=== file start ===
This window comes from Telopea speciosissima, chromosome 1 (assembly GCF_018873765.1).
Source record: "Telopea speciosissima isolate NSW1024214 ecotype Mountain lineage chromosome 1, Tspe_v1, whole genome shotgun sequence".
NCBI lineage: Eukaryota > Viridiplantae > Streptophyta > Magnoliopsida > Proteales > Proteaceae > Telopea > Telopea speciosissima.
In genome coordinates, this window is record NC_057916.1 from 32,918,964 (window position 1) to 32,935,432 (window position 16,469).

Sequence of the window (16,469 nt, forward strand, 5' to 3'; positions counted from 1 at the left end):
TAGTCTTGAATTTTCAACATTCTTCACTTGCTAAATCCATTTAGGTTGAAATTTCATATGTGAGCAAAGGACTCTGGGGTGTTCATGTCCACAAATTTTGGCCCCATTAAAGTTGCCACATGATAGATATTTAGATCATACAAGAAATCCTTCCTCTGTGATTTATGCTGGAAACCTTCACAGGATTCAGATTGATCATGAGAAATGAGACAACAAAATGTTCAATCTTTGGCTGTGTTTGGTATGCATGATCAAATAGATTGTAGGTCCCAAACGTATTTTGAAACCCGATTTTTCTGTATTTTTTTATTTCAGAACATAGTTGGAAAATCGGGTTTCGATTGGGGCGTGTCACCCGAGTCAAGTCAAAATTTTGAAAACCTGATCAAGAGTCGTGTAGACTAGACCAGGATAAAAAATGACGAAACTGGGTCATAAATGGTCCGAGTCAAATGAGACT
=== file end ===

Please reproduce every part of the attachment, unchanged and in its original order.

This window comes from Telopea speciosissima, chromosome 1 (assembly GCF_018873765.1).
Source record: "Telopea speciosissima isolate NSW1024214 ecotype Mountain lineage chromosome 1, Tspe_v1, whole genome shotgun sequence".
NCBI lineage: Eukaryota > Viridiplantae > Streptophyta > Magnoliopsida > Proteales > Proteaceae > Telopea > Telopea speciosissima.
In genome coordinates, this window is record NC_057916.1 from 32,918,964 (window position 1) to 32,935,432 (window position 16,469).

Sequence of the window (16,469 nt, forward strand, 5' to 3'; positions counted from 1 at the left end):
TAGTCTTGAATTTTCAACATTCTTCACTTGCTAAATCCATTTAGGTTGAAATTTCATATGTGAGCAAAGGACTCTGGGGTGTTCATGTCCACAAATTTTGGCCCCATTAAAGTTGCCACATGATAGATATTTAGATCATACAAGAAATCCTTCCTCTGTGATTTATGCTGGAAACCTTCACAGGATTCAGATTGATCATGAGAAATGAGACAACAAAATGTTCAATCTTTGGCTGTGTTTGGTATGCATGATCAAATAGATTGTAGGTCCCAAACGTATTTTGAAACCCGATTTTTCTGTATTTTTTTATTTCAGAACATAGTTGGAAAATCGGGTTTCGATTGGGGCGTGTCACCCGAGTCAAGTCAAAATTTTGAAAACCTGATCAAGAGTCGTGTAGACTAGACCAGGATAAAAAATGACGAAACTGGGTCATAAATGGTCCGAGTCAAATGAGACT